Until the mid-twentieth century, documentary photography was a vital way of bearing witness to world events: from shoot-from-the-hip photographs of the Spanish Civil War by Robert Capa to the considered portraits of poor farmers by Dorothea Lange.
social documentary photography
During this period the tradition of documentary photography was reinvented. Artists began to see the camera as a tool for social change, using it to shed light on injustice, inequality and the sidelined aspects of society. However, social documentary photography is often a subjective art and not all photographers in this category intend their images to aid the bettering of society.
Lisette Model’s close-up views of people on the streets of Paris, New York and the French Riviera were often taken without the subjects’ awareness or permission. From 1949 onwards, Robert Frank started to take pictures which reflected his search for artistic freedom, shooting stories which revolutionised the expressive potential of the medium.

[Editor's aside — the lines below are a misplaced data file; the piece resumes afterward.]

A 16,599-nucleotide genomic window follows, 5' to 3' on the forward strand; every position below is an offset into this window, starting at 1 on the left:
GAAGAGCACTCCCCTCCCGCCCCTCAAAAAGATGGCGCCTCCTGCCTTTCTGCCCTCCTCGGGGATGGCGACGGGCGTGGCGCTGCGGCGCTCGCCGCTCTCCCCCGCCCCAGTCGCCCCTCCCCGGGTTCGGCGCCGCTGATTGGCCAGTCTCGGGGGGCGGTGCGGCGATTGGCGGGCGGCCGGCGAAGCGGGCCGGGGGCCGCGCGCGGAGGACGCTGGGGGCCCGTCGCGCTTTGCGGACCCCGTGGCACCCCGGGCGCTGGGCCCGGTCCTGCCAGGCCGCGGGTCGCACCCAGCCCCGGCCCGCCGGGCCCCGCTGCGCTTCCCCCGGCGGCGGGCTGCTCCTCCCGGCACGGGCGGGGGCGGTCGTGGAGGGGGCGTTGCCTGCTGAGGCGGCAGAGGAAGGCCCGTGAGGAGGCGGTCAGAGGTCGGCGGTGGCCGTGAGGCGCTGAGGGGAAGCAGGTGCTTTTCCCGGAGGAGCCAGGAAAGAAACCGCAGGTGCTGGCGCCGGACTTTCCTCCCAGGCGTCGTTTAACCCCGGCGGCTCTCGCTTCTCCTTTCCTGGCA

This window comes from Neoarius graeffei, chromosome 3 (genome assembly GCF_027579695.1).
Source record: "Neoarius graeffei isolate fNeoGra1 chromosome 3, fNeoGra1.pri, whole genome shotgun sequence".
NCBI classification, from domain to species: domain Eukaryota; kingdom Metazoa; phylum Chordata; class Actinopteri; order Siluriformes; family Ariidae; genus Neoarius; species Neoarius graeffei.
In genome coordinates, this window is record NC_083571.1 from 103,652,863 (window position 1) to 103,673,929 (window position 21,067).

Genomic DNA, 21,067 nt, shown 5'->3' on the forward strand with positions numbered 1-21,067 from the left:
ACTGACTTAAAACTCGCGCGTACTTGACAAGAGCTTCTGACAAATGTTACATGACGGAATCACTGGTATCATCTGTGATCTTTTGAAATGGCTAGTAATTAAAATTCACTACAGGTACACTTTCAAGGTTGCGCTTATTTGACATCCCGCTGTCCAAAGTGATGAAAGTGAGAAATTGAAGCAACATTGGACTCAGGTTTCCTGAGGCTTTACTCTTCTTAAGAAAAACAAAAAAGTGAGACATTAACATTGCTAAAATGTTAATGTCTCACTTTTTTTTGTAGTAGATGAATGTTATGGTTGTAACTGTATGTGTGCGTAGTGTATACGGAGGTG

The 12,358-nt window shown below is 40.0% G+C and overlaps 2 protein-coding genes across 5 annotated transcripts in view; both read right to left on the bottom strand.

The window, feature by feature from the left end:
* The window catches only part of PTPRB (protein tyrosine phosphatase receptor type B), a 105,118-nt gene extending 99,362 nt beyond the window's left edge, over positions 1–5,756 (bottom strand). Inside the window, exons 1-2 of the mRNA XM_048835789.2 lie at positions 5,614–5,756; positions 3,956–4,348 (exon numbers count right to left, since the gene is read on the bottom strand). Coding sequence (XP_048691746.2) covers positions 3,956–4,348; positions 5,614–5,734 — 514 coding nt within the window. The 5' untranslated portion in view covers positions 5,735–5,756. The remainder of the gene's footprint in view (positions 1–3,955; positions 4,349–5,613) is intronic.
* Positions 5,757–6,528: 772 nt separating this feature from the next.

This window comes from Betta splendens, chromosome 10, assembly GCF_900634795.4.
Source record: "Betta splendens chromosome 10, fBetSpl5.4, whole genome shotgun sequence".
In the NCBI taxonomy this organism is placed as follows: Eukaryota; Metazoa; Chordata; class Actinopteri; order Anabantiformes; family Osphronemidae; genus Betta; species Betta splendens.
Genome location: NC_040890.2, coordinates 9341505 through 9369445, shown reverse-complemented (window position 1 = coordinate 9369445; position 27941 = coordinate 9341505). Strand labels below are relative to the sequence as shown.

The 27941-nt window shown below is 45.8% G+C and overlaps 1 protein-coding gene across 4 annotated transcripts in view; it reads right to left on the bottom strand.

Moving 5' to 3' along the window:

With the rise of television and digital technology there was less demand for published photography and it began to go into decline but has since found a new audience in art galleries and museums. Putting these works in a gallery setting places the work at the centre of a debate surrounding the power of photography and the photographer’s motivations. Their work raises questions of the documentary role of the photograph today and offers alternative ways of seeing, recording and understanding the events and situations that shape the world in which we live.